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Effective Networking, Developing this Essential Skill


Gayle Hallgren-Rezac co-author Work The Pond!

Effective Networking Developing this Essential SkillThe ability to do effective networking is an often overlooked leadership skill, but it’s one that will greatly assist you in getting the career you want. Ibarra and Hunter, authors of “How Leaders Create and Use Networks,” published in the January 2007 issue of The Harvard Business Review, stated that: “Networking is simultaneously one of the most self-evident and one of the most dreaded developmental challenges that aspiring leaders must address.”

Tips for Networking Effectively
Networking effectively requires getting out there and connecting with others, no matter how uncomfortable it feels. Here are some key ways you can improve your networking skills.

Practice Positive Networking™
If you practise Positive Networking you’ll find it takes the stress out of networking. Discovering what you can do for someone else is a process of learning about people. It creates natural conversation starters because you want to find out something about the other person.

Hand out Business Cards
While this hardly seems like a secret, it is. The easiest step to improve your networking skills is to stash your business cards everywhere—in the pockets of all your jackets, in your workout bag, in your car, you name it.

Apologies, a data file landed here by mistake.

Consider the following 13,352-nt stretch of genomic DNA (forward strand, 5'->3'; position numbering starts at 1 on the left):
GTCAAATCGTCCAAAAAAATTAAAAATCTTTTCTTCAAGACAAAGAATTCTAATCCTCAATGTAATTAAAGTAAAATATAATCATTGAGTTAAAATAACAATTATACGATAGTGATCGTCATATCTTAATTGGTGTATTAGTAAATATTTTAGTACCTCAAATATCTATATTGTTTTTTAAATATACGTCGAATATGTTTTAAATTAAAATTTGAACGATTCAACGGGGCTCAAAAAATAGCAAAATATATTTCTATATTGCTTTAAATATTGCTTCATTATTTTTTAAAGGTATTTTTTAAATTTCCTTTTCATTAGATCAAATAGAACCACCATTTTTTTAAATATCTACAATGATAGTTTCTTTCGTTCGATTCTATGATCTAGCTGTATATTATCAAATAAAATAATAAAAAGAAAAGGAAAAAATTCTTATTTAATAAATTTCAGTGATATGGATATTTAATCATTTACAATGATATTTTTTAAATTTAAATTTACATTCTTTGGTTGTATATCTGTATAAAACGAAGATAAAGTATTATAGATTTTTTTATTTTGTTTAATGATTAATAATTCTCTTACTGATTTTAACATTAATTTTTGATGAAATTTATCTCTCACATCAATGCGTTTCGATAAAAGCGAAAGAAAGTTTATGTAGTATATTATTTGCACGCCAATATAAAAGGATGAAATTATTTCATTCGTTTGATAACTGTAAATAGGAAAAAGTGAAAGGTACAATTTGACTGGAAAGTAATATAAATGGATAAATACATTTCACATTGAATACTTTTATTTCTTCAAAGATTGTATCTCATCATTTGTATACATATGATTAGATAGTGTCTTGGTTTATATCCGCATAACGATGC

Make Others Feel More Comfortable
It’s important to remember that 80 percent of people are uncomfortable in networking situations. Having a host mentality, which means everything from being the person who rescues the wallflower to making sure everyone at the luncheon table is included in the conversation, makes you memorable.

Just Say Yes!
When you receive an invitation to an event, instead of making excuses why you can’t go, think again. You never know when something truly amazing might happen.

Contribute More than Your Presence
Do you have staff you’ve encouraged to go to networking events, only to have them come back and tell you, ‘I didn’t meet anyone worthwhile.’ It begs this response, ‘What did those people gain from meeting you?’ Teach your staff the skills of Positive Networking, which means asking how that event was better because of your presence.

A Cure for Networking Nervosus
Take a teammate. It beats going solo and you can be each other’s backup. A teammate can be a client, potential business associate, colleague or friend.

Follow up Fast and Be Brief
Reliability builds your good reputation. Return phone calls or emails the following day. If you promise to do something, do it right away. Everyone is busy so send short emails. If you are sending an article or information that is more than a couple of paragraphs, highlight the key information so the recipient can scan it quickly.

Be a Connector
The true sign of a great networker is being a connector. At social and business events make it a habit of introducing people to one and other if you see that they might have mutual interests or could help each other. But connecting doesn’t stop when the networking event ends; do it as a matter of habit.

The bonus of becoming more engaged and building a network is personal happiness and well being. Research shows that people who are more connected are healthier and have a greater sense of well being and happiness. So, don’t do it just for career advancement; do it for your life!

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